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  1. Our London breakfast at the Golden Arches near our hotel

    "London bridge is falling down, falling down, falling down..."

    A nursery song we're all familiar with! In order to see the famed London bridge, one of the best ways would be taking a leisurely cruise down the river Thames - and we did just that!

    We booked our cruise beforehand from City Cruises. They have lunch and dinner cruises, but the most budget friendly option would be their Sightseeing cruise. The online price for the River Red Rover is 15.30 pounds while the pier price is 17 pounds, so you make a saving of 1.70 per pax if you book online!

    If you aren't sure of the route to plan, choose the Red River Rover as it would allow you to hop on and off freely, whereas the other option offers directional travel which imposes more constraints. So after having our breakfast, we tubed down to Westminster, where you can reach the pier easily by walking. After boarding, the ferry departed to pick up more passengers at the London eye just across the river.

    We had a wonderful guide, who was by no means an official guide, but just a boatman who was very familiar with the sights on the river. One amusing act which he pulled was to ask us to smile and wave at people on bridges as we passed under it, as if they waved back we would have 7 years of good luck! No wonder we always see people on ferries waving!
    An ex navy vessel serving as a small museum
    A view of Westminster as we departed
    At last, the famous tower bridge! If you were to make a search for the London bridge, you would find nothing but a modernized bridge as boring as ever. The actual medieval looking bridge is actually named Tower Bridge, situated beside the Tower of London. 

    We decided to take some pictures here first, but we didn't disembark, as we wanted to take the cruise all the way to the end, to Greenwich!

    Greenwich, with the Meridian Line where longitude is zero, and where you can actually see the line dividing time zones! Before we got to the line, we had to walk through a beautiful park. The right map shows the Greenwich park which we had the pleasure of strolling through before reaching the observatory with the famed line. 

    It's this park where we saw tons of people walking their dogs! It was a nice sunny weather, even though it was during winter, you could see how much the dogs and their owners were enjoying their walk in the park. The cool weather also let the dogs have really nice coats and we saw some nice golden retrievers! Makes you just want to move here hee...

    Finally, the Royal Observatory in Greenwich. Since it has a rich history in the development of the concept of time, how else better to showcase the welcoming piece than an old 24 hour clock?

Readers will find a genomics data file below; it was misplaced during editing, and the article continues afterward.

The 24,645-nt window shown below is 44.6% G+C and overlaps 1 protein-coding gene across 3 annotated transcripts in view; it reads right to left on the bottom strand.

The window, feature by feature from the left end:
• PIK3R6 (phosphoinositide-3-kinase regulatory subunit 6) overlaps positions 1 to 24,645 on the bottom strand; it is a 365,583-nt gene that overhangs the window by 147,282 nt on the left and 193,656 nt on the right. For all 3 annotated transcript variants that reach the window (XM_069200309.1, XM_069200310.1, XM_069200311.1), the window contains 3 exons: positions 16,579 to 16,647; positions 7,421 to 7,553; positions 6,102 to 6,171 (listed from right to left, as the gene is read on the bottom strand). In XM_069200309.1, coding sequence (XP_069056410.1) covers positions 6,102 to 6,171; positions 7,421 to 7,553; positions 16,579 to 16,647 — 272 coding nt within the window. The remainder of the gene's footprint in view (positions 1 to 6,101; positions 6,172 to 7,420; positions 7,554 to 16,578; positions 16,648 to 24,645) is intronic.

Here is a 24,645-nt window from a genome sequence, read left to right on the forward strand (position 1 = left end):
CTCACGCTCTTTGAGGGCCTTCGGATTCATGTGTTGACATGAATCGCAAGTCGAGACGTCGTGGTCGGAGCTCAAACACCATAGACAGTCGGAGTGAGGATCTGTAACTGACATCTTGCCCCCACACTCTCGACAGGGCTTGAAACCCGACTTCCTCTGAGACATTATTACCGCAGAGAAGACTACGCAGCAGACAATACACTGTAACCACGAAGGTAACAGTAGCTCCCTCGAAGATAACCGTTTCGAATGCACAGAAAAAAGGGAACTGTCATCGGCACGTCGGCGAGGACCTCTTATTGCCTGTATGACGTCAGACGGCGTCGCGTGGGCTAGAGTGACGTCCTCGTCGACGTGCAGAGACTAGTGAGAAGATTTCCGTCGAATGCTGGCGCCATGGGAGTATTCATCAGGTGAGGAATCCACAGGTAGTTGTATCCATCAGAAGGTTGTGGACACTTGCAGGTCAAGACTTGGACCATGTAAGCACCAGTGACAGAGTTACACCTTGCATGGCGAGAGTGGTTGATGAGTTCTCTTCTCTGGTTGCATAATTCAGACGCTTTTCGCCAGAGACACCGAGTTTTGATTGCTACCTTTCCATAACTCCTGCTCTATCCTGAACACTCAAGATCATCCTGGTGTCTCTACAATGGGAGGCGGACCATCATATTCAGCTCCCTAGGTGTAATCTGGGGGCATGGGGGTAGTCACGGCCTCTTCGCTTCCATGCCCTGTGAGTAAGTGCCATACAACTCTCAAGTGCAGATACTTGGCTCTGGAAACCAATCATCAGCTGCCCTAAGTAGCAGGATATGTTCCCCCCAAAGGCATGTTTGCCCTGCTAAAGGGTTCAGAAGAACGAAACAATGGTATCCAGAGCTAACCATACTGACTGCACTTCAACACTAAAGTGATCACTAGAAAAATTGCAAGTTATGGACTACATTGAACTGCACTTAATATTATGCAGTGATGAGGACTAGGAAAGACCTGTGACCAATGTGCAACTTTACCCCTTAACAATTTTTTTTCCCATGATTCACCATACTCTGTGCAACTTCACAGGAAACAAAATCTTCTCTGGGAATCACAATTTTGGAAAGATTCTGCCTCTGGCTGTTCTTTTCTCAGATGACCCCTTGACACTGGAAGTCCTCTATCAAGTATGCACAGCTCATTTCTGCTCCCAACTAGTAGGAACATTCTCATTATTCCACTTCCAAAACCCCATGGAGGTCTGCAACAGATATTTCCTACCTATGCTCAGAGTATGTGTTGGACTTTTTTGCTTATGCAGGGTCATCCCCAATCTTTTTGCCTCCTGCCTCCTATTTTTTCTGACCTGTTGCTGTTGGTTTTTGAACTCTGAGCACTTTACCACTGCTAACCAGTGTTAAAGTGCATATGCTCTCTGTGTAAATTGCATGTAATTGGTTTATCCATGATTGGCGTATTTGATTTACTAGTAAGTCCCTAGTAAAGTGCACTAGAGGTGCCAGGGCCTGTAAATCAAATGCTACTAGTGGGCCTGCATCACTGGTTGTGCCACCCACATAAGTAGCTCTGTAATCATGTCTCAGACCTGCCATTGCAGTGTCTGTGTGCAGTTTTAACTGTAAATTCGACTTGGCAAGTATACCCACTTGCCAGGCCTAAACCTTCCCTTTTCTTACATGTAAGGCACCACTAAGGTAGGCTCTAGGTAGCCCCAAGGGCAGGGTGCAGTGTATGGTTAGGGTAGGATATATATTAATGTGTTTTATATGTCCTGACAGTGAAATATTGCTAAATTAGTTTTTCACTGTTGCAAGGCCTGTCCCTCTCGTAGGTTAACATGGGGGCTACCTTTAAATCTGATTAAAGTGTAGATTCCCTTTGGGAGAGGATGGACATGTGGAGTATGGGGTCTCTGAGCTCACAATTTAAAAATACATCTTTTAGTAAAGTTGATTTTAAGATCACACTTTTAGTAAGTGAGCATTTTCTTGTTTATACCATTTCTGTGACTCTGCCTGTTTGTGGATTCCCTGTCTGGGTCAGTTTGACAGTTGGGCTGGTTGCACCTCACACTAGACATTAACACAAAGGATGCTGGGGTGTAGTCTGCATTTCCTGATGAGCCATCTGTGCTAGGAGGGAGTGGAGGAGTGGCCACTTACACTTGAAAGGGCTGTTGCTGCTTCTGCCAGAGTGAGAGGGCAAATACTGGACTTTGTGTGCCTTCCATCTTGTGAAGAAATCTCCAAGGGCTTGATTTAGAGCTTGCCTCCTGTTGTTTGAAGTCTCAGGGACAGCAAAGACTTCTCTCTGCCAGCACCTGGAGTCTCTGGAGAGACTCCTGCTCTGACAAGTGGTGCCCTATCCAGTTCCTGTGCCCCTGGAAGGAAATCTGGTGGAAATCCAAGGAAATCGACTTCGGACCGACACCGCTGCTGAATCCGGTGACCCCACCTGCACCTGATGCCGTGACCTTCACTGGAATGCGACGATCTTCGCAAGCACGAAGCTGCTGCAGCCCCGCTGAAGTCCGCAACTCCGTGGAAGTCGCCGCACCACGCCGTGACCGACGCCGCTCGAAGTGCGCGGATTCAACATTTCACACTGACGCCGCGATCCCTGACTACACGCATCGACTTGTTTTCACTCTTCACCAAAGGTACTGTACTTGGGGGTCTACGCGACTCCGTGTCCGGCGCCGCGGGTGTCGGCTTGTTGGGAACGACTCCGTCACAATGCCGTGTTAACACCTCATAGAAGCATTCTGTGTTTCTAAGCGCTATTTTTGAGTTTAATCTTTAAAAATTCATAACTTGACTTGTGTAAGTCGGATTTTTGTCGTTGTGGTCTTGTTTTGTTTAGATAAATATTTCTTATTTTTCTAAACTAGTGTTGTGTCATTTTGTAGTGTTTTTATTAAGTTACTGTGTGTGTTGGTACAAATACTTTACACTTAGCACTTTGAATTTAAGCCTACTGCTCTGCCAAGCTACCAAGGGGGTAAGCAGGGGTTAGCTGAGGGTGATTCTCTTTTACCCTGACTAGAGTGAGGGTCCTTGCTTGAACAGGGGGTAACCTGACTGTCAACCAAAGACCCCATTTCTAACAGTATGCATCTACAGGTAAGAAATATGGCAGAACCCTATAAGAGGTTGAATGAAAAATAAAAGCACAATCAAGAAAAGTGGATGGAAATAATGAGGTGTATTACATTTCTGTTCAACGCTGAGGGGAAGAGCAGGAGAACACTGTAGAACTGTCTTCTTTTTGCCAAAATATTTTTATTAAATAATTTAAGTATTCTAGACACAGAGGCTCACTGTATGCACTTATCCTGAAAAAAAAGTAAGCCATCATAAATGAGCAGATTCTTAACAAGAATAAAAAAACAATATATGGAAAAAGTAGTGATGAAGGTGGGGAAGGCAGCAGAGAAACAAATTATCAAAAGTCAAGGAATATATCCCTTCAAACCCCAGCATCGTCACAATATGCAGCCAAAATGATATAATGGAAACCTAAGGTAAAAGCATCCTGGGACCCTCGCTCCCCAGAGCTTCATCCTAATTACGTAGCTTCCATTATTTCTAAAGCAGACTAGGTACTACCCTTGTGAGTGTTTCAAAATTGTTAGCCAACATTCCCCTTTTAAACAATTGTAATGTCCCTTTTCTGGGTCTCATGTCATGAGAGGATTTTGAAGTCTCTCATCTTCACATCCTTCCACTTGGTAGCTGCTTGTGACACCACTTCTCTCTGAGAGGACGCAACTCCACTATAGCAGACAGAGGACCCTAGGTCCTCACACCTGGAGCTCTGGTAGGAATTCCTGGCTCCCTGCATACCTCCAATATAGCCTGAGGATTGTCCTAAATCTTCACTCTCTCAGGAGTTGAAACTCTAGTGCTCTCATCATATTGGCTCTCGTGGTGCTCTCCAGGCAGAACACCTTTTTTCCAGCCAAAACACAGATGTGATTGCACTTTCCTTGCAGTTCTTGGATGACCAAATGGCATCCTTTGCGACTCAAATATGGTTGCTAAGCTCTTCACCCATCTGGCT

As mentioned, this place was used by luminaries such as John Flamsteed in his work on time as well as stellar tables. Of course you will spot a lot of nifty little gadgets which would have excited any engineer, scientist back in the day. Even today, these clocks still don't cease to amaze, at least for me.

    Well I'm not much of a history person so I tried to catch whatever Kerwyn recalls or reads on the write ups posted everywhere. One piece that caught my eye was this dolphin sundial! The tips of the fins cast a shadow and the contact point between the two points shows the time of the day! It's so nicely designed! Love the way the dolphins seem to resemble a heart shape.

    We spotted our own red dot's longitude!
    There was a queue to take photo at this significant spot that divides the two timezones. Being very Asians, we took a heart shot and the caucasians went... AWWW~ teehee... we got a lil shy but who cares? Love this photo alot :D
    Greenwich is really a beautiful place. Love how it has a huge park where dogs can run freely! We'll miss the dogs!

    By the time we had completed Greenwich, it was almost dusk as the days get really short in winter. Since the London Tower tour was already closed for the day for a private event, we decided to take the ferry all the way back, and move to our next destination - St Paul's Cathedral.

    After the 284 steps in Paris, we arrived at another challenge that required us to walk 271 steps!!! What's 271 steps when we have conquered 284 steps right? But... the steps here are more irregular and the space available is more narrow... For a student price of 14 pounds bought on the spot, we got to climb to the Whispering Gallery first, where we tried out the acoustics but failed miserably.. next, we climbed up further to the Golden Gallery.

    This was at the very top of the dome, where we caught a breathtaking view of London! It's really amazing how such an old structure can still command such a view...
    Spot the London eye in the right picture!

    Great view of the River Thames

    With that, we completed our short but fruitful tour of London. While it may not be the most romantic city in Europe, London has its own charms which draws so many people from all over the world. Most of all, we get to speak English comfortably! While many of us may take it for granted, the English language can be scarce in certain parts of Europe. 

    Next up, we fly to Italy, and do as the Romans do!

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